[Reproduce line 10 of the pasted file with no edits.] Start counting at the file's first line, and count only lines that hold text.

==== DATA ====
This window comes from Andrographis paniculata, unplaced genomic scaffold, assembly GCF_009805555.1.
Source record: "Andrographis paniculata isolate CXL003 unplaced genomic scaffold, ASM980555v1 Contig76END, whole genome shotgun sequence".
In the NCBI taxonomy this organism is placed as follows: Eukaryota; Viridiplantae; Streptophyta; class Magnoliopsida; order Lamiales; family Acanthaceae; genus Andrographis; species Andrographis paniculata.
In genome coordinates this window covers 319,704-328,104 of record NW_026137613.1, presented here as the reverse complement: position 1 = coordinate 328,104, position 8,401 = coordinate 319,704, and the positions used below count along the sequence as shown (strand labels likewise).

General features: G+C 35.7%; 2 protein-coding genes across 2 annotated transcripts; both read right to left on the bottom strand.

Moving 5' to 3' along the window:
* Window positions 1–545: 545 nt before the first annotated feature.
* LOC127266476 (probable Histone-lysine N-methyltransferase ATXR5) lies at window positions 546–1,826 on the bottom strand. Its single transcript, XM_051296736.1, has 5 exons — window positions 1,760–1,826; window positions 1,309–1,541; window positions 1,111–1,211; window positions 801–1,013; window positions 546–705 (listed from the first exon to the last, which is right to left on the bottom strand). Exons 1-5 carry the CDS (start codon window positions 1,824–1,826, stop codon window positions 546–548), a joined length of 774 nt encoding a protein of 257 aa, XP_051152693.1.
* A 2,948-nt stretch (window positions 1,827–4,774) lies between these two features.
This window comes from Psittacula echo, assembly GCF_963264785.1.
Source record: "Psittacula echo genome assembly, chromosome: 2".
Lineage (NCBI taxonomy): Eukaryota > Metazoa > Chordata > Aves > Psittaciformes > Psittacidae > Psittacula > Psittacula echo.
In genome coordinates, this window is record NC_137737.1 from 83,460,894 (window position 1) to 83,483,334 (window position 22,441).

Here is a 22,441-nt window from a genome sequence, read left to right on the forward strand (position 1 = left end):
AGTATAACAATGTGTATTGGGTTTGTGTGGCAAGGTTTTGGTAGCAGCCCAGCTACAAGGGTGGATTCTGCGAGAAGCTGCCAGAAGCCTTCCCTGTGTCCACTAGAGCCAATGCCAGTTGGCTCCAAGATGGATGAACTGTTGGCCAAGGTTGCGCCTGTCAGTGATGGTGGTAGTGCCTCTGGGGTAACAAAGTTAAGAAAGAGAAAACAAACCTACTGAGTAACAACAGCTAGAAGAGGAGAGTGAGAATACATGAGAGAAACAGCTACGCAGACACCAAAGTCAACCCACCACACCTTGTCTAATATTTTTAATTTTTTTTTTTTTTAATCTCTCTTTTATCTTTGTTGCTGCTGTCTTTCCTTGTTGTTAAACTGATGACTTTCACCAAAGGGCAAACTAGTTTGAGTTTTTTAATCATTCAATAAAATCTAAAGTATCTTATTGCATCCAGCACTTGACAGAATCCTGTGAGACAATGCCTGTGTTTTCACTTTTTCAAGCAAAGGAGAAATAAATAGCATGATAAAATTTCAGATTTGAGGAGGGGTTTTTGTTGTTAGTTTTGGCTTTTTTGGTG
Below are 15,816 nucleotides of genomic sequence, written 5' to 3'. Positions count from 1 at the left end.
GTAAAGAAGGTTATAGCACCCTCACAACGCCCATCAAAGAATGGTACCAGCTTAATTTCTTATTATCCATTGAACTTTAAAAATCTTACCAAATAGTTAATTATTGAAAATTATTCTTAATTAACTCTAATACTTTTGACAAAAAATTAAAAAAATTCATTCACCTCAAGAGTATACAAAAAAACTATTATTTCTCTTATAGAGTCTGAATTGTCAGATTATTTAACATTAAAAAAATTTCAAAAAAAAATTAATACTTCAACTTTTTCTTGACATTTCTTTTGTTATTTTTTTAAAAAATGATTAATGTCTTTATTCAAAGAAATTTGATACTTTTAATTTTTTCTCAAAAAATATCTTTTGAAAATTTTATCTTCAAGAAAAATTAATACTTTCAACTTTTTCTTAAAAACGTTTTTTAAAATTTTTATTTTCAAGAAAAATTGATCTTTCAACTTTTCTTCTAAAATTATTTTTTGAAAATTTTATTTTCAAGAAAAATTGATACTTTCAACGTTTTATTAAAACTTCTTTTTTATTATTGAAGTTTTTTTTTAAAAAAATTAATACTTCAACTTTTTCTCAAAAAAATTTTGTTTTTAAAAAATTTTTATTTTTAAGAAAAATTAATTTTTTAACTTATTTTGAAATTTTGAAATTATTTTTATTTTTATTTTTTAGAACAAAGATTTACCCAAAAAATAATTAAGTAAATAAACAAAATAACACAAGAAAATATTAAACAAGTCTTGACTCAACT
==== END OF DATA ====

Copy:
This window comes from Psittacula echo, assembly GCF_963264785.1.